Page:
While clothing production is being held more accountable for its environmental and human rights impacts, footwear has largely escaped the same level of scrutiny. 

That’s why Tearfund has focused its annual Ethical Fashion Report on the footwear industry this year. 

The report aims to measure the transparency of each company’s human rights and environmental policies, and help consumers better understand where their shoes come from and how they’re made by looking at the sustainability measures different companies have in place. 

And the results are not good. 

Some local brands score zero

Footwear brands were given a score out of 100, depending on the efforts they made to protect their employees and the environment.

Tearfund assessed six New Zealand brands as part of the report.

Allbirds received 26.7% while Mi Piaci, Merchant 1948, and Deuce received 12.82%.

Number One Shoes and Hannahs received a score of zero.

Ngahuia Group, the New Zealand company that owns Number One Shoes and Hannahs, chose not to participate in the research which means their brands were assessed only on information that is publicly available.

This doesn’t necessarily mean the company’s practices involve modern slavery - it just means we don’t know if they do.

And in 2022, that’s simply not okay, Tearfund says. 

Shoe companies “have slipped under the radar”

Report author Morgan Theakston says this year’s research found the footwear industry has barely begun to adopt practices that ensure ethical and sustainable measures.

“The fashion industry’s chronically low wages trap workers and their families in a cycle of poverty,” she says.

“This creates desperation, which increases vulnerability to exploitative conditions, such as forced labour, trafficking and modern slavery.

“While New Zealand’s clothing industry has faced intense scrutiny leading to positive change, shoe companies have slipped under the radar.”

The average score in the report was 22%, with 80% of companies scoring below 50%.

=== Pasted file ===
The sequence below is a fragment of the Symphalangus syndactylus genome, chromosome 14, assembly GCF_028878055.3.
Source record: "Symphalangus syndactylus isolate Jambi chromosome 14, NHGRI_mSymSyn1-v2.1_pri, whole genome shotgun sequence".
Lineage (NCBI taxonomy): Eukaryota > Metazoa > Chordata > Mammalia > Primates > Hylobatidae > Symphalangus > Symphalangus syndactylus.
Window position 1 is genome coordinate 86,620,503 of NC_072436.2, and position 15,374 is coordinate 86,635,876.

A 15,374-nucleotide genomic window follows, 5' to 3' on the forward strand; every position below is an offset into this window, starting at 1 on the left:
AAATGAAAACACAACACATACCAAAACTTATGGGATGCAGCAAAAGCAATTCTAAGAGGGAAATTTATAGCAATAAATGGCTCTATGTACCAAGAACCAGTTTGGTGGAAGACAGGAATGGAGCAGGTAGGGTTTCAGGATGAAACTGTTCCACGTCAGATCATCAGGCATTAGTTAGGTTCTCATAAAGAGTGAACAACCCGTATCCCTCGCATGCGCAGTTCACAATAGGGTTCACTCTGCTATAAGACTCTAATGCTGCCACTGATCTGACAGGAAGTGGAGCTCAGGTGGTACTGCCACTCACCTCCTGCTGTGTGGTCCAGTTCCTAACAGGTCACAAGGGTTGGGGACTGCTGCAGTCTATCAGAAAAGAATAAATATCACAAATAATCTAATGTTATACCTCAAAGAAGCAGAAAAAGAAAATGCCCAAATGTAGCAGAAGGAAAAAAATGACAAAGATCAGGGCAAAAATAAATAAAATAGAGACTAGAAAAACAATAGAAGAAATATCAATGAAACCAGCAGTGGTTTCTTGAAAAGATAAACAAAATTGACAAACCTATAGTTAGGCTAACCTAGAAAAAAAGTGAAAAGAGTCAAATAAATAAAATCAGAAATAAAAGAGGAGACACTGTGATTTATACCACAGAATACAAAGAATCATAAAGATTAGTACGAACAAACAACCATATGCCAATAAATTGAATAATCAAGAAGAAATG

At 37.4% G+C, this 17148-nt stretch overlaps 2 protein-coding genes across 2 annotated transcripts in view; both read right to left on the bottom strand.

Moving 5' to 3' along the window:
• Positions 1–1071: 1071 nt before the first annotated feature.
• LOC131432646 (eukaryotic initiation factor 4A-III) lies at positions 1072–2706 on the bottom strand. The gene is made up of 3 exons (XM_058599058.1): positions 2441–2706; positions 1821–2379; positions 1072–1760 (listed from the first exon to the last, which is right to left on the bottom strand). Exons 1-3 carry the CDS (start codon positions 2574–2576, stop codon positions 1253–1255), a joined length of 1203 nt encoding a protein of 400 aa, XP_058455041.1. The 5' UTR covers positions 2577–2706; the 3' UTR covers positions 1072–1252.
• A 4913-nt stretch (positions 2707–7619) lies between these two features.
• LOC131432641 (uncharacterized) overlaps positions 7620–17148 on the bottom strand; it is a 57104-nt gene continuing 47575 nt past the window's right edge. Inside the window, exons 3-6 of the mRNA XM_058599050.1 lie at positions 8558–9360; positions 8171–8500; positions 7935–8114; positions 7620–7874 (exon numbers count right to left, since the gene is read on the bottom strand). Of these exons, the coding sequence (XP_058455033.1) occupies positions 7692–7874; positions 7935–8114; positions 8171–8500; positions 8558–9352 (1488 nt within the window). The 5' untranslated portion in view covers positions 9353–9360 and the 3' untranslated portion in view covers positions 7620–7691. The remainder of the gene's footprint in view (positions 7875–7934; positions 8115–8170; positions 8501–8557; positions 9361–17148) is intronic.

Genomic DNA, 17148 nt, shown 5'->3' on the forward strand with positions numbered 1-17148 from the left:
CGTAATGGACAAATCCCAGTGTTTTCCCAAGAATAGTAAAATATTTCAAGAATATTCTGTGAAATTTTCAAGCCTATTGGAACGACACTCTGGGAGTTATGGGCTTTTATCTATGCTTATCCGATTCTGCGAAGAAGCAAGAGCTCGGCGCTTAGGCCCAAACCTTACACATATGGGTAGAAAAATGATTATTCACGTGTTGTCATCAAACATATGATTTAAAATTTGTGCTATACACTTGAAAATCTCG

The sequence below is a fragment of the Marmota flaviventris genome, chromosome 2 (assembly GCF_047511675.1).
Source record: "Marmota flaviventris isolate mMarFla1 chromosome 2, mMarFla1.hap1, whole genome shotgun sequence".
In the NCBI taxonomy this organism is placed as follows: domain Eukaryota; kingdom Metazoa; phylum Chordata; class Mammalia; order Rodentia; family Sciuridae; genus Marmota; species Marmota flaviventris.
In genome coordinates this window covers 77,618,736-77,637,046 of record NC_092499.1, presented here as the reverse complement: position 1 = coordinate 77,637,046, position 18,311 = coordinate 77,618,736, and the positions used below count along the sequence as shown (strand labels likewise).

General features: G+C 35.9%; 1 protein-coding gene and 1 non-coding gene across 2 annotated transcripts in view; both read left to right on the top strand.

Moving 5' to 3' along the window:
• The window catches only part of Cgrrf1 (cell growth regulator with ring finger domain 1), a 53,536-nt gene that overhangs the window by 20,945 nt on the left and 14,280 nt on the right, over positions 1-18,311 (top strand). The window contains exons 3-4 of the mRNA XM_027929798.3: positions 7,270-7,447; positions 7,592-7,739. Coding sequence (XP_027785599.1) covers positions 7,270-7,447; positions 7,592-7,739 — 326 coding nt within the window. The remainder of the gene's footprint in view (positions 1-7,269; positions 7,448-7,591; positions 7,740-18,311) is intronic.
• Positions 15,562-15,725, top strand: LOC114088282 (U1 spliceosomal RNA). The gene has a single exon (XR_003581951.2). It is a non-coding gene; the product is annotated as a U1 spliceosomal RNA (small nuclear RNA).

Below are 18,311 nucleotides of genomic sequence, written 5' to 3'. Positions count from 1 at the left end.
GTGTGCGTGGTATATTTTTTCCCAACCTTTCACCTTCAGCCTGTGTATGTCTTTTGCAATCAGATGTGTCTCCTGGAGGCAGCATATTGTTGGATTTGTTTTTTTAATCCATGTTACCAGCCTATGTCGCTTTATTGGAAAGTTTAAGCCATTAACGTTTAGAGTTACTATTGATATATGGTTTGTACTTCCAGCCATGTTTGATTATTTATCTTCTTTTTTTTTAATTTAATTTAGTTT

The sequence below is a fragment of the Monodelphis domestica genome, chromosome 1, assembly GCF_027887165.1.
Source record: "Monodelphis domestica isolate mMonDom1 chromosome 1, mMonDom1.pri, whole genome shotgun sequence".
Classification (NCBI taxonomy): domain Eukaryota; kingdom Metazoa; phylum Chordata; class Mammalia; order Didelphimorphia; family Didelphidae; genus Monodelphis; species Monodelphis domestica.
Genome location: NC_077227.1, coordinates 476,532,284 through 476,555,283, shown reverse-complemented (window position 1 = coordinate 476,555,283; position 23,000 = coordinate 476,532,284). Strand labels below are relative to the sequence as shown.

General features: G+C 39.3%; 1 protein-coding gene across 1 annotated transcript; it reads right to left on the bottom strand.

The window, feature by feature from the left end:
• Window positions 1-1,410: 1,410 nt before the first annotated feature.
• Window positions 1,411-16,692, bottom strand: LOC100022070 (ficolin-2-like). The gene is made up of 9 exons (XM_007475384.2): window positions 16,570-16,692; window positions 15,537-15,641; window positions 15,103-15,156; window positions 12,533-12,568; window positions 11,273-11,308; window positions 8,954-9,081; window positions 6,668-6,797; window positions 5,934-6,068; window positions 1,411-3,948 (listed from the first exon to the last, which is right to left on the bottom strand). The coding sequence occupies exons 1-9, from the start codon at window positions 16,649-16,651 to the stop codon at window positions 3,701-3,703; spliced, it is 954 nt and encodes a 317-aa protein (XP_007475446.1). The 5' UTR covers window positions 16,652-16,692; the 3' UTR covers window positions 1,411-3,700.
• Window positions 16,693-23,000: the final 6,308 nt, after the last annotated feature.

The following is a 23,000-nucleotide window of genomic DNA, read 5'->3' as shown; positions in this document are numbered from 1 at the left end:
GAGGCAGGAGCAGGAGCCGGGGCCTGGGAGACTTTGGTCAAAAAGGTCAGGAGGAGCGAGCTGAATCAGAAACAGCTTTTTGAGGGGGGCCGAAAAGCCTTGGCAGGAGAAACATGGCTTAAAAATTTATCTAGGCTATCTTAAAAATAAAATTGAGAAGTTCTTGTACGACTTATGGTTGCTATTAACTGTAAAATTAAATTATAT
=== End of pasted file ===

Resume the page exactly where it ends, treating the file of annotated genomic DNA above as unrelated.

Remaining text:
Only 40% of companies knew where all their direct suppliers were.

No shoe companies could show they paid a living wage.

Tearfund assessed the scores based on a 46-question survey. 

Each company was marked on how well they performed in five key areas: Policy and Governance, Tracing and Risk, Supplier Relationships and Human Rights Monitoring, Worker Empowerment, and Environmental Sustainability.

Of the 66 brands included in the study, nine scored between 50 to 60%.

Those brands were:

  • Adidas (58.3)
  • Puma (58.03)
  • Cobra Golf (58.03)
  • Timberland (54.16)
  • VANS (54.16)
  • New Balance (52.21)
  • Nike (50.3)
  • Jordan (50.3)
  • Converse (50.3)

Theakston says transparency needs to become the standard right across the fashion industry. 

She adds that information on supply chains and ethical practices is also a good selling point, so if brands are doing good work, they will usually tell their consumers. 

Tearfund also recommends the 5 Rs when it comes to buying shoes:

  • Reduce the number of shoes you’re buying. 
  • Re-wear what you already own.
  • Repair shoes when they need it. 
  • Re-home any unwanted shoes by either selling or donating them. 
  • Raise your voice by letting footwear companies know what changes you want to see.

Top image: Shoes being made in a factory. Photo: Tearfund.

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